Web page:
Toys “R” Us has won approval to pay for $16 million in bonuses to 17 leading executives if the company hits financial targets through the holiday shopping season.
The bankruptcy court trustee Judy Robbins, a Justice department legal professional who represents the interest of creditors, had argued that the proposed bonuses were excessive and were little more than retention bonuses meant to keep the executives from jumping ship because of uncertainty about the business’s future.
While companies in personal bankruptcy are allowed to issue incentive bonuses, retention bonuses are not permitted.
“It defies logic and wisdom, not forgetting the Bankruptcy Code, that a bankrupt firm would now propose even more multi-million dollar bonuses for the senior leadership of a firm that began the entire year with employee layoffs and concludes it amid the vacation season in personal bankruptcy,” she argued found in her filing. “Seemingly, this Christmas, Toys “R” Us intends to provide not only ‘children their biggest smiles of the 12 months’ but the insiders, too.”
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In its filings in favor of the bonusues, the company had argued the obligations were necessary to get executives to perform at a high level during its bankruptcy.
“It’s the [company’s] staff members – and more particularly the senior management team – that must execute as of this critical juncture and offer the foundation for an effective turnaround,” it said found in a filing.
U.S. Bankruptcy Court Judge Keith Phillips permitted the payouts on Tuesday. Because Playthings “R” Us filed for personal bankruptcy in September, it must right now must get court approval for most of its basic business decisions.
These innovative bonuses will maintain addition to another $8.2 million in retention bonuses paid to many of these same executives before Playthings “R” Us filed for bankruptcy. They would be required to go back the retention payments as long as they quit the company within a 12 months of receiving them.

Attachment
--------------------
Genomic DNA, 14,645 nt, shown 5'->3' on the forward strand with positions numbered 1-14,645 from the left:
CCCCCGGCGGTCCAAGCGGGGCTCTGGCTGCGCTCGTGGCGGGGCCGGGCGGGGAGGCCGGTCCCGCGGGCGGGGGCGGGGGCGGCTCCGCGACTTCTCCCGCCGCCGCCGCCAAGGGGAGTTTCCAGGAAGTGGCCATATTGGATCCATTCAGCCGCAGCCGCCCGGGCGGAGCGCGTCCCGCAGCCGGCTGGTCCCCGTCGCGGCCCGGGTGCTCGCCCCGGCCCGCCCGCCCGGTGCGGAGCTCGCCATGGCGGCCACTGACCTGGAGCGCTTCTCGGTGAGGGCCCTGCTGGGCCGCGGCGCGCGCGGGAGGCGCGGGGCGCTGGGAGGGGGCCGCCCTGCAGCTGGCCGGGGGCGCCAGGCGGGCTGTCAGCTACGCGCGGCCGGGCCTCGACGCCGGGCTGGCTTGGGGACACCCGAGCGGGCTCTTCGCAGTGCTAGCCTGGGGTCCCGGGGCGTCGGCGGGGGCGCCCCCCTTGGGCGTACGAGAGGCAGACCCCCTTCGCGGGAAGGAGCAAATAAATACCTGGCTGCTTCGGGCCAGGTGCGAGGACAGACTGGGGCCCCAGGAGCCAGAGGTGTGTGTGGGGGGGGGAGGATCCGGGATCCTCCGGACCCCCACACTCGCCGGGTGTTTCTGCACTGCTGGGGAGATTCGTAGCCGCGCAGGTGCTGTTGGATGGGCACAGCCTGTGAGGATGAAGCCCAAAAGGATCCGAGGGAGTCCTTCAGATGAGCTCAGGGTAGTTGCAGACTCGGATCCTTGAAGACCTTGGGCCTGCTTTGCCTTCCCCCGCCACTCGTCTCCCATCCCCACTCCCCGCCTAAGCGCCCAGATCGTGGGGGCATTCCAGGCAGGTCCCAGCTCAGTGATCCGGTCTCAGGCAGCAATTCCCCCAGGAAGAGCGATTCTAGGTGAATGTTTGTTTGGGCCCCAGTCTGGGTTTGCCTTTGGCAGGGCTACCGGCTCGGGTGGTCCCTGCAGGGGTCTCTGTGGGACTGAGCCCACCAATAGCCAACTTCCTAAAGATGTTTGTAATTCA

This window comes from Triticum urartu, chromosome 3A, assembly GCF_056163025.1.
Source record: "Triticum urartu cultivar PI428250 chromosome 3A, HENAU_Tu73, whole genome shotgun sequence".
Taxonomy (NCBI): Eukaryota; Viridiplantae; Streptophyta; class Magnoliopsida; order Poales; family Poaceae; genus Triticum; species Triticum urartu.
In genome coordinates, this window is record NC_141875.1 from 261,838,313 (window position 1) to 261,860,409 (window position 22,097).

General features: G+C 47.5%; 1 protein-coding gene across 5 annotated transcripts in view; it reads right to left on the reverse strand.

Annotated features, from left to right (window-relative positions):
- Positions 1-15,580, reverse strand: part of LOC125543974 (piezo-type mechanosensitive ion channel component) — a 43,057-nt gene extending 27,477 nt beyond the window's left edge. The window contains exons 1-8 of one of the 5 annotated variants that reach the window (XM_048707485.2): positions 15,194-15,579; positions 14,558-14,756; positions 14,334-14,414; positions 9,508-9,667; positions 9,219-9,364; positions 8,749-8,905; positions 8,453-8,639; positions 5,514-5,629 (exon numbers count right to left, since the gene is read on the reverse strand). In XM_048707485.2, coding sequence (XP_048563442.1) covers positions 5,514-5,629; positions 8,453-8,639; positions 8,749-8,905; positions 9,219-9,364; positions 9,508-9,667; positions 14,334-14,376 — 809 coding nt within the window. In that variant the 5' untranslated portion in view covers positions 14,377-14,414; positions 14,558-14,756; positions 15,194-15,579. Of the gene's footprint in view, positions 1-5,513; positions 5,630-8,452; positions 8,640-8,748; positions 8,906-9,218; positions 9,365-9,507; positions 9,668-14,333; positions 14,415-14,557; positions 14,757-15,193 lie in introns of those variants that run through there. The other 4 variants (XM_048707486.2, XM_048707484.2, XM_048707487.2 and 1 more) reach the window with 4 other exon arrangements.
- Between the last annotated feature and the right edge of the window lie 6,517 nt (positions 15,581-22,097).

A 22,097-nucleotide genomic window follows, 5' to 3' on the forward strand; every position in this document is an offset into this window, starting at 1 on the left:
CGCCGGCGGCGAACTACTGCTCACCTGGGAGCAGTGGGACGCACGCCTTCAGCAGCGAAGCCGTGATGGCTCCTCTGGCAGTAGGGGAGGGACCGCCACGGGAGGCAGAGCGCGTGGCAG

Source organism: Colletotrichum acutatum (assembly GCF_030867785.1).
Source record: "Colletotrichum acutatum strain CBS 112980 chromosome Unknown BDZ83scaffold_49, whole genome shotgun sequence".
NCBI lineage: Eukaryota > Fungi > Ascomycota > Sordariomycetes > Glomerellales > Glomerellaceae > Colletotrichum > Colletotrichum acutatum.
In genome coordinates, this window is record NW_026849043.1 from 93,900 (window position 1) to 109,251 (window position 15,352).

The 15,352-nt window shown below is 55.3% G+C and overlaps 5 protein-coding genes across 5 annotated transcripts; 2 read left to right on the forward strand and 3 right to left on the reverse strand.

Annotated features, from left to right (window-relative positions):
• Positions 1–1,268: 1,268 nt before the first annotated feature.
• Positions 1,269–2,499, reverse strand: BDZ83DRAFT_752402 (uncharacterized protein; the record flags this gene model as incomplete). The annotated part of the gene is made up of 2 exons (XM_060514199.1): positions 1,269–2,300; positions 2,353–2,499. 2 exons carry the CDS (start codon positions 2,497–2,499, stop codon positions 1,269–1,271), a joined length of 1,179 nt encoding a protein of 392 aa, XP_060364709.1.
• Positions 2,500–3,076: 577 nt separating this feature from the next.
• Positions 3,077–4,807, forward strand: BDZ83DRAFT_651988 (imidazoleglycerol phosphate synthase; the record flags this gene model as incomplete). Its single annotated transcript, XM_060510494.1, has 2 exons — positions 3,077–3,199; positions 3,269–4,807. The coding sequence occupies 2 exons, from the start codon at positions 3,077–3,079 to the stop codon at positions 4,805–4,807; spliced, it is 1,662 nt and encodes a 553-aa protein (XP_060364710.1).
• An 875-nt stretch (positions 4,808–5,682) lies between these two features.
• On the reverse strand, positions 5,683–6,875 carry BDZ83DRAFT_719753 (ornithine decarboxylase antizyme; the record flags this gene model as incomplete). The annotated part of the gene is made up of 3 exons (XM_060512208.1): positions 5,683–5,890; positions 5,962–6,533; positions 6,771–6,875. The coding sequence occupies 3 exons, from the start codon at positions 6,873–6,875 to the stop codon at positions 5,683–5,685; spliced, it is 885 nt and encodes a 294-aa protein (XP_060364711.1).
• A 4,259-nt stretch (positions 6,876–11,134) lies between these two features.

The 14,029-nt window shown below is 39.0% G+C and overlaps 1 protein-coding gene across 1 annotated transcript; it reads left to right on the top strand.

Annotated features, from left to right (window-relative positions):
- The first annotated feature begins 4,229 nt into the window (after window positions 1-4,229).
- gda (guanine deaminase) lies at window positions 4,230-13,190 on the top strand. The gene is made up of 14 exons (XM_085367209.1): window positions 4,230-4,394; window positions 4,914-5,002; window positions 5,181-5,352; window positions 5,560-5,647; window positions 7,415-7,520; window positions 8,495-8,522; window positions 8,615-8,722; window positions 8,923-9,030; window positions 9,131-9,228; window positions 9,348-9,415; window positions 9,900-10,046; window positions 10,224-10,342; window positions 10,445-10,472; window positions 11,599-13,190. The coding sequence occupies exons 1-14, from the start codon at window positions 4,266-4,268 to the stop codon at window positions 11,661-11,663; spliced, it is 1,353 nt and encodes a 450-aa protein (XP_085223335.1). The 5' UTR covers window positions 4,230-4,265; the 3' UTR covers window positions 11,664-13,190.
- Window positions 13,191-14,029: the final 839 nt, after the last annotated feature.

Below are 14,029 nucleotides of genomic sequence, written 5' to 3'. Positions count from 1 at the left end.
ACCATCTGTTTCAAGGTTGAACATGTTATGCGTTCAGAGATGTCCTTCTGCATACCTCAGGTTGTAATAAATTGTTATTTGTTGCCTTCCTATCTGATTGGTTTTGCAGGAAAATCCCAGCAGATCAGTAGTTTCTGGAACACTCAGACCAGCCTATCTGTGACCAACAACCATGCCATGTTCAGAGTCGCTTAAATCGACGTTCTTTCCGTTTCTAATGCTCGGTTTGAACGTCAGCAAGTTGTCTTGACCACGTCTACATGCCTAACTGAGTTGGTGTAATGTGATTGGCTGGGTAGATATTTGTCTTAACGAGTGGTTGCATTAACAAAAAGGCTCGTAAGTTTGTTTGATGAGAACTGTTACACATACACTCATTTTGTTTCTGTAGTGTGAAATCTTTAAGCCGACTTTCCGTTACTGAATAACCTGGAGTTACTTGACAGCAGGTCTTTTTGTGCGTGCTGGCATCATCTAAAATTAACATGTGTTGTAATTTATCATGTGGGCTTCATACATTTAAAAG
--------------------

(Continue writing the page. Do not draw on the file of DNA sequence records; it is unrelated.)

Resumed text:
Among the 17 executives who get obligations is chairman and CEO David Brandon, who joined the company in 2015.
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The company said in addition, it has filed for a motivation program for other employees beyond the senior administration, and that such bonus plans are standard practice for companies going through a bankruptcy restructuring.
While the company asked for $16 million, the bonus strategy could actually spend $32 million if the company reaches superior to expected earnings targets. But that’s a result the company “will find very hard to achieve,” according to the filing.
The company said it had 1,600 stores during the bankruptcy filing, and 65,000 employees, although it has truly gone ahead with plans to hire additional seasonal help for the vacation season. It lost $330 million in the initial half of this year as product sales fell by 5%, and has lost more than $1.8 billion since its last reported an twelve-monthly profit five years back.
Toys “R” Us has been struggling for a long time, not simply with a change of consumers buying products from online competitors such as for example Amazon (AMZN), but also with an increase of competition from traditional brick-and-mortar merchants such as for example Wal-Mart (WMT) and Target (TGT).
Bankruptcy filings this season by itself include Gymboree, Payless Sneakers and RadioShack, which recently completed it has the second trip through personal bankruptcy.
Bankruptcies found in the retail sector are actually up about 30% so far this season, according to BankruptcyData.com, and the number of store closings offers more than tripled to about 6,700, breaking the record set through the worst of the Great Recession.